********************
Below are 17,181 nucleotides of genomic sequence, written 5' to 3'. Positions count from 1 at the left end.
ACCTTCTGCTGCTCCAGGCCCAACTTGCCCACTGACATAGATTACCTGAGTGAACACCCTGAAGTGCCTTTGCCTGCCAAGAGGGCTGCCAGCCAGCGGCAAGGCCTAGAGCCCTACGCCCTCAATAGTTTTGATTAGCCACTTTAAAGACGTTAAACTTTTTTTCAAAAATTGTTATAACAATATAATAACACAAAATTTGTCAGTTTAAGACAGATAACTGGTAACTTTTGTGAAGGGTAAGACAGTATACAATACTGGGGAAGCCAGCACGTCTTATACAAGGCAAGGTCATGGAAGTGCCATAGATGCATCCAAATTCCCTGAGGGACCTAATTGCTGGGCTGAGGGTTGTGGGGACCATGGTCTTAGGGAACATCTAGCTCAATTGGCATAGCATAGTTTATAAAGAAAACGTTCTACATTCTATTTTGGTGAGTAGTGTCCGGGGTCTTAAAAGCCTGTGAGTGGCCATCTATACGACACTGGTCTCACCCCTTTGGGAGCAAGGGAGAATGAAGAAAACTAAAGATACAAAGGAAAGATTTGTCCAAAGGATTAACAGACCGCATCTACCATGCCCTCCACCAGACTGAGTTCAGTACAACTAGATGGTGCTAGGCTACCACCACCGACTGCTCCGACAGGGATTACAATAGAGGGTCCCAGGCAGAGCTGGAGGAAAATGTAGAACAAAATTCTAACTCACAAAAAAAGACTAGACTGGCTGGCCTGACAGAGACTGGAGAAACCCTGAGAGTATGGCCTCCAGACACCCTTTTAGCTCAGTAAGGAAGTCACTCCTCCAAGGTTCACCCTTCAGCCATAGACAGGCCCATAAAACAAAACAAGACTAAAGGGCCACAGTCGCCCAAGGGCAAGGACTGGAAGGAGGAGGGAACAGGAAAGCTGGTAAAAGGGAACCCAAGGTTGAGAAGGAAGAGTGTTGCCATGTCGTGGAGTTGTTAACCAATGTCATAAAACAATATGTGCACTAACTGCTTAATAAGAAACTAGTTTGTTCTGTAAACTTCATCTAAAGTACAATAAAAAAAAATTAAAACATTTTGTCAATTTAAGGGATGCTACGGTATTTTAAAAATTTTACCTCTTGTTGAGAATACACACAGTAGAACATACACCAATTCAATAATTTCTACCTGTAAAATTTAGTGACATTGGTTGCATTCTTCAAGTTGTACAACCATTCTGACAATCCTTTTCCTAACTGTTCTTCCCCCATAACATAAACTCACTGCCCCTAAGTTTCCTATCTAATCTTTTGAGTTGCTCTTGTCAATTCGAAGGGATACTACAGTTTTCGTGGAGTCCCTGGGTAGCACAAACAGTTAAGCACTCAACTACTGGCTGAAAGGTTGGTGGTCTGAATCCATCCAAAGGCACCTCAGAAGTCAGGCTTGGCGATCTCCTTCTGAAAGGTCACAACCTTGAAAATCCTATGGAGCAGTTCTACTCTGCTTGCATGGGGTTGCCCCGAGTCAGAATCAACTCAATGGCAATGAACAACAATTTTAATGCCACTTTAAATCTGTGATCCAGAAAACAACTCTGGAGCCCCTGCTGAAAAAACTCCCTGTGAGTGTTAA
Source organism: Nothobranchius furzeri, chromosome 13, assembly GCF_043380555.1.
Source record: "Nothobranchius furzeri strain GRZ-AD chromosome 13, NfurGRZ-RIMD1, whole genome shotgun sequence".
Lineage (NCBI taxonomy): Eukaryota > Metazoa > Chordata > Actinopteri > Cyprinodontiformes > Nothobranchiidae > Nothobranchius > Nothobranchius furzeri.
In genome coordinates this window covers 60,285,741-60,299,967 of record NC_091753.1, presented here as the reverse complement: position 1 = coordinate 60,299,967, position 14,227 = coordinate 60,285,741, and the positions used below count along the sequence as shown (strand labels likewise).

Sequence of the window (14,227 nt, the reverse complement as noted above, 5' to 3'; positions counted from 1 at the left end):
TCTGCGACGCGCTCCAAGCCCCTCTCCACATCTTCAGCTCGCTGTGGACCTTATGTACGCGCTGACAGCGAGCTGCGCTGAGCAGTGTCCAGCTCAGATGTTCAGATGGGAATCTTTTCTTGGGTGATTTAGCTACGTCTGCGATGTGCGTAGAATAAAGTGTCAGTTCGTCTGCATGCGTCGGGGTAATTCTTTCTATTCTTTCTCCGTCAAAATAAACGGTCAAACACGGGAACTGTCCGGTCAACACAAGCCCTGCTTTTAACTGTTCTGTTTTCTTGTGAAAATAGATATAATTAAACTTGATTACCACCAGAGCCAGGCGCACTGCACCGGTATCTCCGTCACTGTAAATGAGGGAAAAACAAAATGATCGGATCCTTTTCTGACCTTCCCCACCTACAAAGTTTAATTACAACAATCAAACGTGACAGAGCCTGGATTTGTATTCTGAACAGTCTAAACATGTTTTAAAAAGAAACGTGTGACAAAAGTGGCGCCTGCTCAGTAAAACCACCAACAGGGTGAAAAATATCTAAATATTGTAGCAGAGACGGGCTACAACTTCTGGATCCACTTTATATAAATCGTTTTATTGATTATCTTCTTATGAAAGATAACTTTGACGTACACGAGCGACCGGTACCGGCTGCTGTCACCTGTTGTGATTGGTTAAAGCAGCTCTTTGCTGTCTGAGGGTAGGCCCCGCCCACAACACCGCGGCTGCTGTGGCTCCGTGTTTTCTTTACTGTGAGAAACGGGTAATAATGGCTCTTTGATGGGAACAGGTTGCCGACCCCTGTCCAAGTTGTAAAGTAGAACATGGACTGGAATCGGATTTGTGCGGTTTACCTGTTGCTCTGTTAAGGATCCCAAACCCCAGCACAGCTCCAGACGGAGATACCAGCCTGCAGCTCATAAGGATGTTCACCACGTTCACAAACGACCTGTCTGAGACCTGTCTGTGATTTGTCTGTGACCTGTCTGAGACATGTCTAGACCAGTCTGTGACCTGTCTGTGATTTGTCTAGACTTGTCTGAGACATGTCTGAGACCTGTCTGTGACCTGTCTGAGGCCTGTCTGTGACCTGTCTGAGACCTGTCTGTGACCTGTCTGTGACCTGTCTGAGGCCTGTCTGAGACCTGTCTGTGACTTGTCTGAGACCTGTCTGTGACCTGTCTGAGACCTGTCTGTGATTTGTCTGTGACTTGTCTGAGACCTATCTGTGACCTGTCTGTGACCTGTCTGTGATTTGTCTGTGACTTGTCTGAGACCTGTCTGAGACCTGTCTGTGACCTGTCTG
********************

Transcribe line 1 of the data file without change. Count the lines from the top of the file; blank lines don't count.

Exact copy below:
Below are 17,181 nucleotides of genomic sequence, written 5' to 3'. Positions count from 1 at the left end.